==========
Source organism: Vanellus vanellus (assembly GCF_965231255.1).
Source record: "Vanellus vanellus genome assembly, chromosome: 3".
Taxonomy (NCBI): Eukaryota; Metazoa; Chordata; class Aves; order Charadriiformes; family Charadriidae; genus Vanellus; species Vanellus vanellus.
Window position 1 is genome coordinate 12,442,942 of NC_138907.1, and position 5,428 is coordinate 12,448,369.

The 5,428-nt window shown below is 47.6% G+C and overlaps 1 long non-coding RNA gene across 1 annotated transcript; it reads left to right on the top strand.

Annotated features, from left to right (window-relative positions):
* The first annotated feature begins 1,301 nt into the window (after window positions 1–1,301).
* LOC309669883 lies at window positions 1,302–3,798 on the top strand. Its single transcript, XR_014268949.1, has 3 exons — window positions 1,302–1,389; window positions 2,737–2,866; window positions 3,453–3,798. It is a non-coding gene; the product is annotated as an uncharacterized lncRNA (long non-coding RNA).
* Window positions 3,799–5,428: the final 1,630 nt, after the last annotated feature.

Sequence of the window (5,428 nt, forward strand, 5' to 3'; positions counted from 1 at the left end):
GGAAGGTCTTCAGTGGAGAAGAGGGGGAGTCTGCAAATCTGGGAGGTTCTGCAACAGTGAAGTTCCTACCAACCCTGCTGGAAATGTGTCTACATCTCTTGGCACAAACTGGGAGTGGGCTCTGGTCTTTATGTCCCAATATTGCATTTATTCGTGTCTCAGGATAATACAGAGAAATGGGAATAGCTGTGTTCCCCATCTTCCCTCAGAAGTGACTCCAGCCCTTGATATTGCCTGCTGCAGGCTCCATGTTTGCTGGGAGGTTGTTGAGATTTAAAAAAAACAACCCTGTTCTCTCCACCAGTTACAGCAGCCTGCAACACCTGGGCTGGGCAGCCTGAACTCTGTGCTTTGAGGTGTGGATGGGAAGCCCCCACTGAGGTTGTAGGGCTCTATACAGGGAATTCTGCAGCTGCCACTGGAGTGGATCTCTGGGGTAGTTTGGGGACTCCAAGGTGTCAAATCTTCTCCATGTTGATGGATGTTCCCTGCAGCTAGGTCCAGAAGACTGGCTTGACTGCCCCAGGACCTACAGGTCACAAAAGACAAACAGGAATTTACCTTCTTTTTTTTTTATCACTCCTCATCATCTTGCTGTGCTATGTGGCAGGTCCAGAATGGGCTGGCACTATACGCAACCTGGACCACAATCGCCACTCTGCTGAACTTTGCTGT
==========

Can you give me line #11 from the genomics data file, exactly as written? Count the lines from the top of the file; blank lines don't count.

GGAAGGTCTTCAGTGGAGAAGAGGGGGAGTCTGCAAATCTGGGAGGTTCTGCAACAGTGAAGTTCCTACCAACCCTGCTGGAAATGTGTCTACATCTCTTGGCACAAACTGGGAGTGGGCTCTGGTCTTTATGTCCCAATATTGCATTTATTCGTGTCTCAGGATAATACAGAGAAATGGGAATAGCTGTGTTCCCCATCTTCCCTCAGAAGTGACTCCAGCCCTTGATATTGCCTGCTGCAGGCTCCATGTTTGCTGGGAGGTTGTTGAGATTTAAAAAAAACAACCCTGTTCTCTCCACCAGTTACAGCAGCCTGCAACACCTGGGCTGGGCAGCCTGAACTCTGTGCTTTGAGGTGTGGATGGGAAGCCCCCACTGAGGTTGTAGGGCTCTATACAGGGAATTCTGCAGCTGCCACTGGAGTGGATCTCTGGGGTAGTTTGGGGACTCCAAGGTGTCAAATCTTCTCCATGTTGATGGATGTTCCCTGCAGCTAGGTCCAGAAGACTGGCTTGACTGCCCCAGGACCTACAGGTCACAAAAGACAAACAGGAATTTACCTTCTTTTTTTTTTATCACTCCTCATCATCTTGCTGTGCTATGTGGCAGGTCCAGAATGGGCTGGCACTATACGCAACCTGGACCACAATCGCCACTCTGCTGAACTTTGCTGT